Food

Gwen Fowler

SOUTH CAROLINA INSIDER

 

Eating my way along the Swamp Rabbit Trail

Posted 9/1/2012 12:54:00 PM

You can burn a lot of calories riding a bike, but the Swamp Rabbit Trail offers lots of yummy refueling spots.

The 17.5-mile upcountry bike trail runs between Greenville and Travelers Rest, and it offers a pleasant ride where you’re separated from traffic. It’s also designed for runners, with a rubberized surface on part of the trail.

When I rode the trail recently, I was happy to find that in addition to being through beautiful countryside, it’s also pretty flat.

I started my ride in downtown Greenville in Falls Park, and in that area there are a number of great places to eat: The Lazy Goat, High Cotton and Overlook Grill, to name a few.

Those places are all excellent, and I’ve written about them before, so I went in search of places farther out of downtown and enjoyed three great spots.

Our first stop was at Swamp Rabbit Café and Grocery, just a short ride out of downtown. I had a farm fresh egg sandwich for good nourishment for the ride, and my husband had a roast beef hoagie with havarti cheese. As delicious and filling as our sandwiches were, we were passing up lots of tempting homemade scones and muffins.

We also could have shopped there for local foods to prepare our own meal. The Swamp Rabbit buys produce and other products from local farms, and there were boxes and baskets of tomatoes, peaches, blueberries, zucchini and lots of other fresh produce.

When you’re on the trail, you can’t miss this place. The words “Café & Grocery” are in huge letters on the brick building.

After a bit more pedaling, I arrived in Travelers Rest, ready for lunch. Our choice is a favorite with bikers and locals alike: The Café at Williams Hardware. Sisters Joyce and Nancy McCarrell opened this charming restaurant in an old hardware store several years ago, and they are as welcoming to people who arrive by bike as they are to those who drive down Main Street to get there.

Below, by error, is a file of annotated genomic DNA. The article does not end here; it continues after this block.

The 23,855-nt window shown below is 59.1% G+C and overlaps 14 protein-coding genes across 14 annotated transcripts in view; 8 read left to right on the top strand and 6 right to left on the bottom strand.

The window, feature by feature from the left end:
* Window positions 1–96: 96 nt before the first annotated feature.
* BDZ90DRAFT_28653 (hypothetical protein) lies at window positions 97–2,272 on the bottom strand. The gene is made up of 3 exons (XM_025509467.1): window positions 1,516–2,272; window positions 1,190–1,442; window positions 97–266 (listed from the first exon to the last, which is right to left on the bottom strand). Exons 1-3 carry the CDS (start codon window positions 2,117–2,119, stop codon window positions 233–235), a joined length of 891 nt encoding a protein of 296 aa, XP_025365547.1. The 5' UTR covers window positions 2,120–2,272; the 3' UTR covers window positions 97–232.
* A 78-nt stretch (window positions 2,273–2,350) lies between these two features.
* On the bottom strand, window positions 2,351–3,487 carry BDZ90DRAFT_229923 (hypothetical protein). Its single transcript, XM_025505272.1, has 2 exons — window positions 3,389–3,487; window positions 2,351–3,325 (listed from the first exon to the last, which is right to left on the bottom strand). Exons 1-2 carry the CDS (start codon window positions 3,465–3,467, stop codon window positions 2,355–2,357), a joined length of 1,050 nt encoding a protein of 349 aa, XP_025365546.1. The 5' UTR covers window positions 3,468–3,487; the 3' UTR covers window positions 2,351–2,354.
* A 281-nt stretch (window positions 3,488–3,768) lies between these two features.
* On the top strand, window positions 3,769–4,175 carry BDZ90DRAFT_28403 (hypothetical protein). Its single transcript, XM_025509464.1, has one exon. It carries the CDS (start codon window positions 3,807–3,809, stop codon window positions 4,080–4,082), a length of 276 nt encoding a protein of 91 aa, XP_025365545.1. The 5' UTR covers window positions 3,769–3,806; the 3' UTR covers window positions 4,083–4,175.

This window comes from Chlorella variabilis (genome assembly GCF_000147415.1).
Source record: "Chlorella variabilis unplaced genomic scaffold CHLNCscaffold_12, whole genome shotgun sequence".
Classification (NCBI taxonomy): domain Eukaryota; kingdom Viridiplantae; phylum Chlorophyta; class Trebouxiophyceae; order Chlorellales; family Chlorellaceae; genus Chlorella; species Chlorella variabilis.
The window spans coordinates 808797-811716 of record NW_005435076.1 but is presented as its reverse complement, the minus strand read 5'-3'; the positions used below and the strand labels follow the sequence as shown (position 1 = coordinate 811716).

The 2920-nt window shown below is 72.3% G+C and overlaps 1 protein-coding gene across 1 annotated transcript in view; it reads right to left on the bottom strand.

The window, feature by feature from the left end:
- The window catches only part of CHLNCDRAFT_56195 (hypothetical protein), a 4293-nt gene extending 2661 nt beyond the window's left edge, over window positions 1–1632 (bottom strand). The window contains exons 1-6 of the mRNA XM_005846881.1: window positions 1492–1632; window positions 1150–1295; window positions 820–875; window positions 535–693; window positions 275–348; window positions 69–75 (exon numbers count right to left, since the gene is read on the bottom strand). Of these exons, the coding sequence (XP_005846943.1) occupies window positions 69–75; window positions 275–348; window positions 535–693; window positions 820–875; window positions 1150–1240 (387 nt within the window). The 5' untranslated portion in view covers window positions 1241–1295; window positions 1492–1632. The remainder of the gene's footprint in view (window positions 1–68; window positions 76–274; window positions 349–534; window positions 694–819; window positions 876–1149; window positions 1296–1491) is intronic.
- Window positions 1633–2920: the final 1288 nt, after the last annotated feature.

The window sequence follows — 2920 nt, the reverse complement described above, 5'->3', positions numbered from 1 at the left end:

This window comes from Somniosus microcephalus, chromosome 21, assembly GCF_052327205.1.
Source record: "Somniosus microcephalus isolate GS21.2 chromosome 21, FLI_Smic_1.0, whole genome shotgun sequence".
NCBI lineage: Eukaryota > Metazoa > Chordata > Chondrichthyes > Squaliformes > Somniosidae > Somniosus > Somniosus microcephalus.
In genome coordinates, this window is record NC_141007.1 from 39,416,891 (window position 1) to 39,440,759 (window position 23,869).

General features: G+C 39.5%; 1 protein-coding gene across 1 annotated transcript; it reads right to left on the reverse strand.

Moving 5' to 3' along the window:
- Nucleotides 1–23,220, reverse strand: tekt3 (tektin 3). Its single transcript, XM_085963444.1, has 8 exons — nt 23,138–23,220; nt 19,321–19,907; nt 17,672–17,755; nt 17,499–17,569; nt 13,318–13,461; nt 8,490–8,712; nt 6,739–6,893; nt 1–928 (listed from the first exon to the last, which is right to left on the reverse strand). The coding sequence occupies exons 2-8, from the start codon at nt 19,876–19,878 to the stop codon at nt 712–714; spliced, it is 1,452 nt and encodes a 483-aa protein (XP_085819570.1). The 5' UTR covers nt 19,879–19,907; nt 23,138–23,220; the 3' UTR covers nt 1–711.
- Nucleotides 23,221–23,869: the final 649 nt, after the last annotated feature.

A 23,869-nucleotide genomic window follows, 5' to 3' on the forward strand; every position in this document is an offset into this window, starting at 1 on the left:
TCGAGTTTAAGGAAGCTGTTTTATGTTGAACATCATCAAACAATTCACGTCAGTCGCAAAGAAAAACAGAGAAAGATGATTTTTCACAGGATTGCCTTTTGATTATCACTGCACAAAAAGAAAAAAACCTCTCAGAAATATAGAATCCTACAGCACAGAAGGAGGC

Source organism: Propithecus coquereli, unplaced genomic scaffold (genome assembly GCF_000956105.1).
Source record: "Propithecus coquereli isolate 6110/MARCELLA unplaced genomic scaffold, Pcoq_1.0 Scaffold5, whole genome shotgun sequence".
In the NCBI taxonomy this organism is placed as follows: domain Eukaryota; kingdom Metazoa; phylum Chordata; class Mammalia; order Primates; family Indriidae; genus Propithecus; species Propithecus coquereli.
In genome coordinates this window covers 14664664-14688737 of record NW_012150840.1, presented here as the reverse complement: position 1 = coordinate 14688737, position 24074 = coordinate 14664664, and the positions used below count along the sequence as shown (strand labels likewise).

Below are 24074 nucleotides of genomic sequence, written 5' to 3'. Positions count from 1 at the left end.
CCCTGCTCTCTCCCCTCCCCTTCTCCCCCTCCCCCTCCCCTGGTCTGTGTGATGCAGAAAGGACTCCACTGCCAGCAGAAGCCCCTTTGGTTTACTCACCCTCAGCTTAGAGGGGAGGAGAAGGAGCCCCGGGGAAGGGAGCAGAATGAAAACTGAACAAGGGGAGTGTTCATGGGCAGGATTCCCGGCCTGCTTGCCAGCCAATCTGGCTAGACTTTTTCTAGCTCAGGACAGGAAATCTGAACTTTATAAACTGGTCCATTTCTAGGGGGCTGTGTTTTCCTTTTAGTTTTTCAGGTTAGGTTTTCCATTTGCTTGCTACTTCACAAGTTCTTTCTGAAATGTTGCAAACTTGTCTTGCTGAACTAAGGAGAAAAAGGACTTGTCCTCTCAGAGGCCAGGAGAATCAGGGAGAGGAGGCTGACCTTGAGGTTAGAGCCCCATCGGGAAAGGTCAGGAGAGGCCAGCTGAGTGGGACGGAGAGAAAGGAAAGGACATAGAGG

The front of the restaurant includes cute gift items. To order, you head toward the back, where the day’s menu is on a large chalk board. Nancy McCarrell greeted us and others in line and answered questions about the food.

We took the advice of a gentleman in front of us who recommended the Reuben, which he orders at least once a week. The Café at Williams Hardware also calls that sandwich The Best Reuben. We weren’t about to argue so we ordered one to share. The toasted bread was piled high with corned beef and sauerkraut, and it was delicious.

We also ordered sides of pasta salad and cucumber and tomato salad. I especially liked the cucumber and tomato salad because all of the ingredients tasted so fresh.

Most people sat in the inside dining area on the hot day we visited, but a screened porch and an outside deck provide lots of seating for mild days.

I admired some beautiful desserts; offerings on a typical day are pecan, peanut butter and Key lime pies or coconut, carrot and chocolate cake. But we decided to head across Main Street and down the block for dessert at one more restaurant on the trail.

At Upcountry Provisions Bakery and Bistro, we ordered chocolate zucchini bread. This was no dry veggie bread; it was topped with a gooey, scrumptious chocolate frosting and the bread itself was rich and moist. And although the chef assured us there was a lot of zucchini and other healthful foods in the bread, it tasted completely sinful – more like a cake than a bread. And it was huge enough to serve about four.

I’d love to have lunch here sometime because the sandwich menu looks great. One listed on the menu board the day we visited was the Swamp Rabbit wrap, which features greens, hummus and veggies with vinaigrette dressing in lavash bread. Yum.

The next time you’re in Greenville or Travelers Rest, grab a bike or your running shoes and spend some time on the Swamp Rabbit Trail. And don’t forget to stop to eat along the way.